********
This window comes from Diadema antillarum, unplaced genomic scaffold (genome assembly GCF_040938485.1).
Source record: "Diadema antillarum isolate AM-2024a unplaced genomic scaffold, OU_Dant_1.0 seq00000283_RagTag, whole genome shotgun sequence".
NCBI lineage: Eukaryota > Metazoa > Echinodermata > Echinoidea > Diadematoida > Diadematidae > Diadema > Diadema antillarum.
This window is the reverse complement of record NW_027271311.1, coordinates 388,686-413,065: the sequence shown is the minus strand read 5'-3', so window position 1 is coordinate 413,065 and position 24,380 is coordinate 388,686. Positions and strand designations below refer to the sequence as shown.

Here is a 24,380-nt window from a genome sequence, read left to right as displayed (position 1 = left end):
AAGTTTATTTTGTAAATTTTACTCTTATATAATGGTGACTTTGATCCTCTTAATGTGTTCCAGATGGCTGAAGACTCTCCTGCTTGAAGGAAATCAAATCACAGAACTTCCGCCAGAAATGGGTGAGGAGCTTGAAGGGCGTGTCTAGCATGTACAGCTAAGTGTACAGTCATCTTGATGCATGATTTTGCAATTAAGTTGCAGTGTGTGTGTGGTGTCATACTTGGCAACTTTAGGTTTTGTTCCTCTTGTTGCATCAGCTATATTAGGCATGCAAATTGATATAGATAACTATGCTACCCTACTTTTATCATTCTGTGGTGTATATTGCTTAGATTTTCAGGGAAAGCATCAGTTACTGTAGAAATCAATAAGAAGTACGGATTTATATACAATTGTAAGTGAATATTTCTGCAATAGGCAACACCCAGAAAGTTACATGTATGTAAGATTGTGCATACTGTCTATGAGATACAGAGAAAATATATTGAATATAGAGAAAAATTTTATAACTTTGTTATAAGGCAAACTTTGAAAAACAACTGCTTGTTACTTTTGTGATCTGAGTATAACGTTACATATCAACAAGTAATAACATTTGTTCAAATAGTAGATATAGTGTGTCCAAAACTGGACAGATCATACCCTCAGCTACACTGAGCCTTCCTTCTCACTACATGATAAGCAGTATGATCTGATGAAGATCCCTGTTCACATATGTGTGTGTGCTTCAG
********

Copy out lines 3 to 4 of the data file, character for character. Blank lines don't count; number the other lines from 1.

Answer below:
NCBI lineage: Eukaryota > Metazoa > Echinodermata > Echinoidea > Diadematoida > Diadematidae > Diadema > Diadema antillarum.
This window is the reverse complement of record NW_027271311.1, coordinates 388,686-413,065: the sequence shown is the minus strand read 5'-3', so window position 1 is coordinate 413,065 and position 24,380 is coordinate 388,686. Positions and strand designations below refer to the sequence as shown.